Motor function difficulties associated with unilateral spastic cerebral palsy (USCP) impact gait inter-limb coordination between the upper and lower extremities. Two motor learning based, upper extremity treatments, Constraint Induced Movement Therapy (CIMT) and Hand Arm Bimanual Therapy (HABIT), have resulted in improvements in coordination and function between the arms in children with USCP. However, no study has investigated whether coordination between the upper and lower extremities improves after either intervention during a functional task, such as walking. Gait analysis was performed before and after participation in intensive (3 weeks, 90 h total) CIMT and HABIT interventions to determine if intensive upper extremity treatment can improve inter-limb coordination between the upper and lower extremities of children (n = 20, 6–17 years old) with USCP. While upper extremity clinical evaluations indicated hand function improvements, there were no changes in lower extremity parameters for either treatment. However, we found that 10 out of 11 children with a 2:1 arm swing-to-stride ratio at pre-test improved to a 1:1 ratio at post-test. Temporal synchronicity of contralateral limbs, swing displacement of the more affected arm, and arm swing side symmetry unexpectedly decreased. Positive changes in coordination were observed in children who demonstrated poor coordination during walking at pre-test, yet the changes were not robust. Principle component analysis did not indicate changes in limb coupling. While more coordinated, gross-motor training of the upper and lower extremity may reveal greater changes, lower extremity gait patterns were not improved in high functioning children with USCP.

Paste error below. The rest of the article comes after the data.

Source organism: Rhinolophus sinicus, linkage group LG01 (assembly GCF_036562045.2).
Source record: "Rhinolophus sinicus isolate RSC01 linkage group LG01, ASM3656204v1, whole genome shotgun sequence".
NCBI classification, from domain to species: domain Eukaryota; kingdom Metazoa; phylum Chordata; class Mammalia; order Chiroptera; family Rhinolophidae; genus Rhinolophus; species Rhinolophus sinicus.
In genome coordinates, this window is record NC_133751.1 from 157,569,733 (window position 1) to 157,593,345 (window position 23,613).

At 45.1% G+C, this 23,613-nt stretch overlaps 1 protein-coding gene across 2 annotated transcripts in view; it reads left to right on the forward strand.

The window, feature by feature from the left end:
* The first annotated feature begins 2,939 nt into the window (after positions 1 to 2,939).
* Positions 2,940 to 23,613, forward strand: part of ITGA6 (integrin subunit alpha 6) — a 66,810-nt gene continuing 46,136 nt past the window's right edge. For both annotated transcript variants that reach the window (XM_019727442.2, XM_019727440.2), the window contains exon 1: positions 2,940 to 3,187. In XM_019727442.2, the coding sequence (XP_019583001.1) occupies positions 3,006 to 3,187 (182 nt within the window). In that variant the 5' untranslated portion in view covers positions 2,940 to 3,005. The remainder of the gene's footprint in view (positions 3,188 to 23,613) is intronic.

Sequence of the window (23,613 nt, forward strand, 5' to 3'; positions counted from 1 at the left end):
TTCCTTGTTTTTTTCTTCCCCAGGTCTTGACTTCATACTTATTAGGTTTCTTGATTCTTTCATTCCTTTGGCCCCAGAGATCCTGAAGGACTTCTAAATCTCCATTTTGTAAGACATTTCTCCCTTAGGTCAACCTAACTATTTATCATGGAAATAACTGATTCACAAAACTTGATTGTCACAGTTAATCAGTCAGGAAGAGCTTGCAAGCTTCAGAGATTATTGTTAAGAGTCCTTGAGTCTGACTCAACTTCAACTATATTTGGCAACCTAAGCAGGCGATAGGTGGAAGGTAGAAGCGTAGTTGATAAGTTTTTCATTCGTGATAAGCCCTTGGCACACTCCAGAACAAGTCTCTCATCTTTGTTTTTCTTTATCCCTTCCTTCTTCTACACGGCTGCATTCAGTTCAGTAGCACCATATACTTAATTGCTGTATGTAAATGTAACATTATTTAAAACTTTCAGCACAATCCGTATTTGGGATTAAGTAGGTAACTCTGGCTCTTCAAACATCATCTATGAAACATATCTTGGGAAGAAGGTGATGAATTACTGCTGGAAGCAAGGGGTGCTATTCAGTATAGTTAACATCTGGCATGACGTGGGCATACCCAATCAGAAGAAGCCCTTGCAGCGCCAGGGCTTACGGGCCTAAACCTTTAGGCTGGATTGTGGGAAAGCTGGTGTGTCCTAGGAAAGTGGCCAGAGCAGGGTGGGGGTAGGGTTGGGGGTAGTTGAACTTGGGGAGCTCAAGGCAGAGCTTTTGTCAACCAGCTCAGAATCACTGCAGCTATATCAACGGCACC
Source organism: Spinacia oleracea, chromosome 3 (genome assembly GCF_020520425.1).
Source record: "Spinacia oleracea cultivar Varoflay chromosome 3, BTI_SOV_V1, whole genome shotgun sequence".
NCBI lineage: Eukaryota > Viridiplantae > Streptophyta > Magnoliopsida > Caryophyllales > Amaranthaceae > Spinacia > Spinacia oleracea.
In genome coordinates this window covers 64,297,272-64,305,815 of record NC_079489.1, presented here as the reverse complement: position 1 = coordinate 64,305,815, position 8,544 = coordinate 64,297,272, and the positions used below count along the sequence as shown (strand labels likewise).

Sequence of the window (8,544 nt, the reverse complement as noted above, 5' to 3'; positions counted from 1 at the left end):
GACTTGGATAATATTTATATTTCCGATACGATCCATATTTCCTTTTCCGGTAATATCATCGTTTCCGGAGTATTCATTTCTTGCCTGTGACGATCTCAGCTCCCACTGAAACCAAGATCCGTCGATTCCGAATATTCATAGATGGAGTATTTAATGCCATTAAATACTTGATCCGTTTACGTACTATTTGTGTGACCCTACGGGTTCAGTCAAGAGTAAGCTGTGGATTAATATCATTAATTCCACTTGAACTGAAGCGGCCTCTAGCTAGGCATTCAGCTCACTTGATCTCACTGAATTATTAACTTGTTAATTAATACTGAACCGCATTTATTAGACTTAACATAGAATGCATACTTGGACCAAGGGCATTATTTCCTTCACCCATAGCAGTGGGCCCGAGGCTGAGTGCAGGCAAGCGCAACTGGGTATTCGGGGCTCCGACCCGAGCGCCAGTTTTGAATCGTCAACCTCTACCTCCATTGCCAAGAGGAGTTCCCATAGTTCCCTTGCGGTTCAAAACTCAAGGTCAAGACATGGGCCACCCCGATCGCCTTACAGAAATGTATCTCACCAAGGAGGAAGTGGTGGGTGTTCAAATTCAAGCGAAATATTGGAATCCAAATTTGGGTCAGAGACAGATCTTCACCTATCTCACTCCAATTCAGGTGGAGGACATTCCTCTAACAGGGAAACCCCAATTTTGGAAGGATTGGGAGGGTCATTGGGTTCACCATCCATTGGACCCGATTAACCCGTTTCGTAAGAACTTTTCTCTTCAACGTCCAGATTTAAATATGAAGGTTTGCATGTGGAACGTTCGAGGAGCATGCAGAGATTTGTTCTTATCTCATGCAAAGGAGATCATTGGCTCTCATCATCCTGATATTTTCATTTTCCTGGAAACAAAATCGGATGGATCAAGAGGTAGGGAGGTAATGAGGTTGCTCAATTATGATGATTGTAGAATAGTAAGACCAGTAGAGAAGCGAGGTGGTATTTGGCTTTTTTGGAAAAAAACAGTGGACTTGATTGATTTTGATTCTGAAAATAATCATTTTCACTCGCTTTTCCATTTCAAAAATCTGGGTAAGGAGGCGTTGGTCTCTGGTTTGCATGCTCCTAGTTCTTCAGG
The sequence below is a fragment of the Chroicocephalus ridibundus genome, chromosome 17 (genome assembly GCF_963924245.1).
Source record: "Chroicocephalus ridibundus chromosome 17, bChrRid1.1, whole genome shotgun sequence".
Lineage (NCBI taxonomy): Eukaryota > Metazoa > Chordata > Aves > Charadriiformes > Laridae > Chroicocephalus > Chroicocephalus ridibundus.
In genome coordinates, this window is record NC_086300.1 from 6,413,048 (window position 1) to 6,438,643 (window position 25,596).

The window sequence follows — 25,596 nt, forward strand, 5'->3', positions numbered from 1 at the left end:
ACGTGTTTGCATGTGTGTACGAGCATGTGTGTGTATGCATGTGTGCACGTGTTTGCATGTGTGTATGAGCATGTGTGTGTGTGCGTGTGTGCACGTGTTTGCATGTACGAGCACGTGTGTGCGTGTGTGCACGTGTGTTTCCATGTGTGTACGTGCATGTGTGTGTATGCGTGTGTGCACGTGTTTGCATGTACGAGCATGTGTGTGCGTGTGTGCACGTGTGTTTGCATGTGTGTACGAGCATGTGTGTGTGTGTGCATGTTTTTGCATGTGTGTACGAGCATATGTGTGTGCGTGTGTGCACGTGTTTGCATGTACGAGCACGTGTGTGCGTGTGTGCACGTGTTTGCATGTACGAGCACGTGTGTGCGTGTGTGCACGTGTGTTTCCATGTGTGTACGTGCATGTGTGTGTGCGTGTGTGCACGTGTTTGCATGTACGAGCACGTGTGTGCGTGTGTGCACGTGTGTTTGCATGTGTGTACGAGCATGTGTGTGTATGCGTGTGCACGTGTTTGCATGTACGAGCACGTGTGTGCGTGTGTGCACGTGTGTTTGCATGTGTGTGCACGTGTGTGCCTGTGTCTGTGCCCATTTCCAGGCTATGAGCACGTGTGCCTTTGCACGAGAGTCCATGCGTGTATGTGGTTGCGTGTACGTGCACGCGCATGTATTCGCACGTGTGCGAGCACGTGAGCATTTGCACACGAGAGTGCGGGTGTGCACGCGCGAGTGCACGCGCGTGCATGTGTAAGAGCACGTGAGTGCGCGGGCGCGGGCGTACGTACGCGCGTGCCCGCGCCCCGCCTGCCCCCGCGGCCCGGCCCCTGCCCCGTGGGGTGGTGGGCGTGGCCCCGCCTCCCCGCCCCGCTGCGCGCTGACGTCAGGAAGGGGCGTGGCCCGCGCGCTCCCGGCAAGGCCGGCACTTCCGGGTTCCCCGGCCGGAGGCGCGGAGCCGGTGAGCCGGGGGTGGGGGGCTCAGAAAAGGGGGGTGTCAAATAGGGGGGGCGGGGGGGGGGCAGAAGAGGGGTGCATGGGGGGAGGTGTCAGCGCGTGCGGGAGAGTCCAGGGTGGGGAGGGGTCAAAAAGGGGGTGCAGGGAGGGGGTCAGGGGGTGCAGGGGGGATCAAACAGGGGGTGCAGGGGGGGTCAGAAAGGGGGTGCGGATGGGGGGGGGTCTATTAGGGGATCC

Cerebral palsy Children Gait Coordination Intervention
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The authors would like to acknowledge Dr. Victor Santamaria for his statistical advisement, Dr. Lily Hung for her assistance with data collection, and the children and families for their participation in the interventions.
Compliance with ethical standards
Conflict of interest
The authors declare that they have no conflict of interest.
All procedures performed in studies involving human participants were in accordance with the ethical standards of the institutional and/or national research committee and with the 1964 Helsinki Declaration and its later amendments or comparable ethical standards.
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